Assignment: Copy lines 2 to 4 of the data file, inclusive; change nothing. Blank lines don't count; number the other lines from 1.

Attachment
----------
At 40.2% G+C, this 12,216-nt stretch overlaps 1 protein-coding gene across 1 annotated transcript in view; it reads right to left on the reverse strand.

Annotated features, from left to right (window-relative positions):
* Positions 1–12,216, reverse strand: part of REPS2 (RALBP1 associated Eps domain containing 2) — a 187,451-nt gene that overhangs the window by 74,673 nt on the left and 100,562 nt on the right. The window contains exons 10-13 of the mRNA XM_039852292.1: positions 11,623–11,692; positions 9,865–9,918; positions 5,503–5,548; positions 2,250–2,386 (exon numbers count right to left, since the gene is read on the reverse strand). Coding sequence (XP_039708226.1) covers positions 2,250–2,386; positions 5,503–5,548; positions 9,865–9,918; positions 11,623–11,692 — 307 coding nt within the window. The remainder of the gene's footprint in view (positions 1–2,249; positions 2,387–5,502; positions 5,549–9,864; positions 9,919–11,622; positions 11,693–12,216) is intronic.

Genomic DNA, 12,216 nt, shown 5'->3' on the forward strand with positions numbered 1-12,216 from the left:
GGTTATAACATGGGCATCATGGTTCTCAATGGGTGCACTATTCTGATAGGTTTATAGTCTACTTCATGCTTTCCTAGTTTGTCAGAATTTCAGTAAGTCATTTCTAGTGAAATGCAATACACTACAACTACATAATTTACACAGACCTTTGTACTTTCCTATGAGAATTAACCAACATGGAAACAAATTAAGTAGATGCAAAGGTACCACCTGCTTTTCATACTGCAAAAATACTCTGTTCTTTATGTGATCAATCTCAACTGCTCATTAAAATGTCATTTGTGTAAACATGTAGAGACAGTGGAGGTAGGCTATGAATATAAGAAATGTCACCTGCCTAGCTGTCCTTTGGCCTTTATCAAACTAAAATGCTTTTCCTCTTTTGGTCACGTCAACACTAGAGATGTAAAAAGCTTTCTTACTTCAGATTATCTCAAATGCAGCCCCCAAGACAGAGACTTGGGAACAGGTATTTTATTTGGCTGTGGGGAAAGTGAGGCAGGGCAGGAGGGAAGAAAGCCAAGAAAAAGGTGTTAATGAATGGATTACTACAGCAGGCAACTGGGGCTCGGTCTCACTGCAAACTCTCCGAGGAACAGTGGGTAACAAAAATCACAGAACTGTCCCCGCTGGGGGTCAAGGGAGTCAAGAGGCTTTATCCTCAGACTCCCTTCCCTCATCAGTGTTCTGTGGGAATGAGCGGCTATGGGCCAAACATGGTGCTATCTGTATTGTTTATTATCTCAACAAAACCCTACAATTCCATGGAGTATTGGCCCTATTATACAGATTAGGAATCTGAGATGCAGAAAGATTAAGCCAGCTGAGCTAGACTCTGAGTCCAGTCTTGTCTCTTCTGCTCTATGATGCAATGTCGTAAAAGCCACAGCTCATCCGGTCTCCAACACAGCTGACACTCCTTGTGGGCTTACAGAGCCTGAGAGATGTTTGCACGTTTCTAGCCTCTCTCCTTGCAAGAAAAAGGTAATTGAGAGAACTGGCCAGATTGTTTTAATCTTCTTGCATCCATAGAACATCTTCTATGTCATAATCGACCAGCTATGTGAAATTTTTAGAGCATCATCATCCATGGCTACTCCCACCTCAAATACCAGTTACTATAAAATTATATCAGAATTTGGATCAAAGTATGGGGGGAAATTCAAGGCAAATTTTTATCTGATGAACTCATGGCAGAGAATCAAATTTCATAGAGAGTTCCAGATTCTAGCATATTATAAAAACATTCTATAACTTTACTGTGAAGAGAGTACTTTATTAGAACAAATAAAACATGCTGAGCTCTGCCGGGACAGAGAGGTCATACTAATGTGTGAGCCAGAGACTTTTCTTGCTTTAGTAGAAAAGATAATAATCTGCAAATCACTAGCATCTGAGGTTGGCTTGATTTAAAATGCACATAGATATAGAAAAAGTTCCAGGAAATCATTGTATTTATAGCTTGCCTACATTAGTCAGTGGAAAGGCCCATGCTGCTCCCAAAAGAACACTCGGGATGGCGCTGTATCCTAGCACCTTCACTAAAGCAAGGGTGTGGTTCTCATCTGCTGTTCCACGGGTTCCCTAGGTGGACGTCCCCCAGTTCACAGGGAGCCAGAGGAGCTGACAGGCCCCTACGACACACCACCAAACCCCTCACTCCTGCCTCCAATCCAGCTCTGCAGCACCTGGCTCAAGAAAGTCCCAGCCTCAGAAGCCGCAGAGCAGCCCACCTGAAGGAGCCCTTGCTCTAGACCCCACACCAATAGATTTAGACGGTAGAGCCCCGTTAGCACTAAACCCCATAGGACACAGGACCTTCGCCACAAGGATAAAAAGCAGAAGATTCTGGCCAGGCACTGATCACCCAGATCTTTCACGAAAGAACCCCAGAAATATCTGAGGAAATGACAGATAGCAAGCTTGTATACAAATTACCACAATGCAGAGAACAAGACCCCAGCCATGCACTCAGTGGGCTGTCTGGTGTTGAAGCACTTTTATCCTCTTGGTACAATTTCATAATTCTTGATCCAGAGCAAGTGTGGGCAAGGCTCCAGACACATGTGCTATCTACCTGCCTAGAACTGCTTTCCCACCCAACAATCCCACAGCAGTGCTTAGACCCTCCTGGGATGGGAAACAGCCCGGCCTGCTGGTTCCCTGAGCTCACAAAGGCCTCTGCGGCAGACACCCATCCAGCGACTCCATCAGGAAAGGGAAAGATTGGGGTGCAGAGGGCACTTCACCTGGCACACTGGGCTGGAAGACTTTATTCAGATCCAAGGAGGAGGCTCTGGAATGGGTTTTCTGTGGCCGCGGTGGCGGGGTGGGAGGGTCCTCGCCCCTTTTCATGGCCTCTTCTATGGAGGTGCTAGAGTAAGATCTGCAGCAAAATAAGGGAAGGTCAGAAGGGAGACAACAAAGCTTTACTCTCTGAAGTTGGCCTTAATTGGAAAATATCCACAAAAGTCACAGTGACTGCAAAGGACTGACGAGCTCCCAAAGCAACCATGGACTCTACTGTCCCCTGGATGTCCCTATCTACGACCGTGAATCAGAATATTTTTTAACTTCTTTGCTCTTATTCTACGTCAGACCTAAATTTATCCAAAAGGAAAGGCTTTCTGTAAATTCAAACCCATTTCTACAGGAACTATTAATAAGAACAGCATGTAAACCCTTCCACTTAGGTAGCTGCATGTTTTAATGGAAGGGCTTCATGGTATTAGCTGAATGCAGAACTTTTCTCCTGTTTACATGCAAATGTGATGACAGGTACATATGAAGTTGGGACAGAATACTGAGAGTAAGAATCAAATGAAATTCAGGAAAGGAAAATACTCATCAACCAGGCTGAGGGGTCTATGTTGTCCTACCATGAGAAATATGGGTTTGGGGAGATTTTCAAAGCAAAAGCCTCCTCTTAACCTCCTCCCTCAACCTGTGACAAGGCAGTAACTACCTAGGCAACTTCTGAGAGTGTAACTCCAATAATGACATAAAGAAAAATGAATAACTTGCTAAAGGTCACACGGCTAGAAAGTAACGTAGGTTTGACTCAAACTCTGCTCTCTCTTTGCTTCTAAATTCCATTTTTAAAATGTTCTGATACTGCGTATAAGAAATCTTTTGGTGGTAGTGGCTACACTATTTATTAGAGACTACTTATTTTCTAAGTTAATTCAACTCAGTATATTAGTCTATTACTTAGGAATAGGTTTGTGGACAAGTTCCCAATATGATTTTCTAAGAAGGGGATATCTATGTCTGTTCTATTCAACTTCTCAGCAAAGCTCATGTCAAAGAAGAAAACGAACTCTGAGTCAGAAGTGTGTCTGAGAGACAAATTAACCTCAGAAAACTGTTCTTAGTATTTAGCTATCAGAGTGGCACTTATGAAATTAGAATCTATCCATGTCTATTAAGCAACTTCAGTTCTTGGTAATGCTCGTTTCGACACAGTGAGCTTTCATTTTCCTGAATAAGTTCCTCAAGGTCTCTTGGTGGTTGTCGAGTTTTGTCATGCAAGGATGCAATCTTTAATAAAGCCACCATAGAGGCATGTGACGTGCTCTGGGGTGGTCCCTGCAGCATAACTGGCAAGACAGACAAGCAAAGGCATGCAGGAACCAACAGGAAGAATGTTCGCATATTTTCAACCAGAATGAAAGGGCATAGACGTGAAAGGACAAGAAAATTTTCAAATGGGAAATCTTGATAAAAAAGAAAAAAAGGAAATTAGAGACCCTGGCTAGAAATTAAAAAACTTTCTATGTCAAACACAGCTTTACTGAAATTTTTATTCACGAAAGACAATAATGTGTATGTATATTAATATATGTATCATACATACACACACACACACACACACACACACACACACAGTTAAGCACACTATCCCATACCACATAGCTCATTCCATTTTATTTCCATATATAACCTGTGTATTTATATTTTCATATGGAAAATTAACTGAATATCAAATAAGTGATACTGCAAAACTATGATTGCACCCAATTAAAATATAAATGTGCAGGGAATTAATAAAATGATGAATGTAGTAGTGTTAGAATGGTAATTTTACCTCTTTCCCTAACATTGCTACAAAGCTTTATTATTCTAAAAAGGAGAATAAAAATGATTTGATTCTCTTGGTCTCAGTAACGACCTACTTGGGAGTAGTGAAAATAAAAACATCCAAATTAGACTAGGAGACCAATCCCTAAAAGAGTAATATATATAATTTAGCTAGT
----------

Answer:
Annotated features, from left to right (window-relative positions):
* Positions 1–12,216, reverse strand: part of REPS2 (RALBP1 associated Eps domain containing 2) — a 187,451-nt gene that overhangs the window by 74,673 nt on the left and 100,562 nt on the right. The window contains exons 10-13 of the mRNA XM_039852292.1: positions 11,623–11,692; positions 9,865–9,918; positions 5,503–5,548; positions 2,250–2,386 (exon numbers count right to left, since the gene is read on the reverse strand). Coding sequence (XP_039708226.1) covers positions 2,250–2,386; positions 5,503–5,548; positions 9,865–9,918; positions 11,623–11,692 — 307 coding nt within the window. The remainder of the gene's footprint in view (positions 1–2,249; positions 2,387–5,502; positions 5,549–9,864; positions 9,919–11,622; positions 11,693–12,216) is intronic.

Genomic DNA, 12,216 nt, shown 5'->3' on the forward strand with positions numbered 1-12,216 from the left: